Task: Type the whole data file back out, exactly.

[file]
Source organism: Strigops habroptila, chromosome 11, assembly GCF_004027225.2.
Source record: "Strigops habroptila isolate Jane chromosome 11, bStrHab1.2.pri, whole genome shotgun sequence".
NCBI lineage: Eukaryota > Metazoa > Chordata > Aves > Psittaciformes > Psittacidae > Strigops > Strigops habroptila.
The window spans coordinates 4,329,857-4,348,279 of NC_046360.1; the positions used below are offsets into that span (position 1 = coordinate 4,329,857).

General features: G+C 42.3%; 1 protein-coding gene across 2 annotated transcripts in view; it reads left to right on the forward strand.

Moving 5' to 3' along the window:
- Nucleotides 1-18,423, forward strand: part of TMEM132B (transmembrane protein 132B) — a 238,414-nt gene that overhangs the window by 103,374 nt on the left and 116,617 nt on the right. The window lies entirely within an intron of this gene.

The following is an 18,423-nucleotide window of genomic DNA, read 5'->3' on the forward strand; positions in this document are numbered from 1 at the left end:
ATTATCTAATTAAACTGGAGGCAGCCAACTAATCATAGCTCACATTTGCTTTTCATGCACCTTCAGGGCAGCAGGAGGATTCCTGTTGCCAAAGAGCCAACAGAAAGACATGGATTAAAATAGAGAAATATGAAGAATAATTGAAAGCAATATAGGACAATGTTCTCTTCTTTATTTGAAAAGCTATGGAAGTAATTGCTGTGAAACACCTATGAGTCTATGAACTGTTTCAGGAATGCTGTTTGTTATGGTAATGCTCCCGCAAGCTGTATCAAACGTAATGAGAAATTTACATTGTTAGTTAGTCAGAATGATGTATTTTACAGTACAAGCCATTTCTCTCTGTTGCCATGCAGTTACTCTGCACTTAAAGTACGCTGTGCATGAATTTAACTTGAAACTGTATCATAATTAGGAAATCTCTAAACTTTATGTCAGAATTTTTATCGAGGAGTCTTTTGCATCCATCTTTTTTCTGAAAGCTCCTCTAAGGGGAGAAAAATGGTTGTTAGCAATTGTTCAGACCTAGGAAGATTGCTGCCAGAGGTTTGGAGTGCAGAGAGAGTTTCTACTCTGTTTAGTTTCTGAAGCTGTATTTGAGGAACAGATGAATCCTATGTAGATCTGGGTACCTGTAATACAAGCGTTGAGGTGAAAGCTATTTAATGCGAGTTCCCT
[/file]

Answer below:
Source organism: Strigops habroptila, chromosome 11, assembly GCF_004027225.2.
Source record: "Strigops habroptila isolate Jane chromosome 11, bStrHab1.2.pri, whole genome shotgun sequence".
NCBI lineage: Eukaryota > Metazoa > Chordata > Aves > Psittaciformes > Psittacidae > Strigops > Strigops habroptila.
The window spans coordinates 4,329,857-4,348,279 of NC_046360.1; the positions used below are offsets into that span (position 1 = coordinate 4,329,857).

General features: G+C 42.3%; 1 protein-coding gene across 2 annotated transcripts in view; it reads left to right on the forward strand.

Moving 5' to 3' along the window:
- Nucleotides 1-18,423, forward strand: part of TMEM132B (transmembrane protein 132B) — a 238,414-nt gene that overhangs the window by 103,374 nt on the left and 116,617 nt on the right. The window lies entirely within an intron of this gene.

The following is an 18,423-nucleotide window of genomic DNA, read 5'->3' on the forward strand; positions in this document are numbered from 1 at the left end:
ATTATCTAATTAAACTGGAGGCAGCCAACTAATCATAGCTCACATTTGCTTTTCATGCACCTTCAGGGCAGCAGGAGGATTCCTGTTGCCAAAGAGCCAACAGAAAGACATGGATTAAAATAGAGAAATATGAAGAATAATTGAAAGCAATATAGGACAATGTTCTCTTCTTTATTTGAAAAGCTATGGAAGTAATTGCTGTGAAACACCTATGAGTCTATGAACTGTTTCAGGAATGCTGTTTGTTATGGTAATGCTCCCGCAAGCTGTATCAAACGTAATGAGAAATTTACATTGTTAGTTAGTCAGAATGATGTATTTTACAGTACAAGCCATTTCTCTCTGTTGCCATGCAGTTACTCTGCACTTAAAGTACGCTGTGCATGAATTTAACTTGAAACTGTATCATAATTAGGAAATCTCTAAACTTTATGTCAGAATTTTTATCGAGGAGTCTTTTGCATCCATCTTTTTTCTGAAAGCTCCTCTAAGGGGAGAAAAATGGTTGTTAGCAATTGTTCAGACCTAGGAAGATTGCTGCCAGAGGTTTGGAGTGCAGAGAGAGTTTCTACTCTGTTTAGTTTCTGAAGCTGTATTTGAGGAACAGATGAATCCTATGTAGATCTGGGTACCTGTAATACAAGCGTTGAGGTGAAAGCTATTTAATGCGAGTTCCCT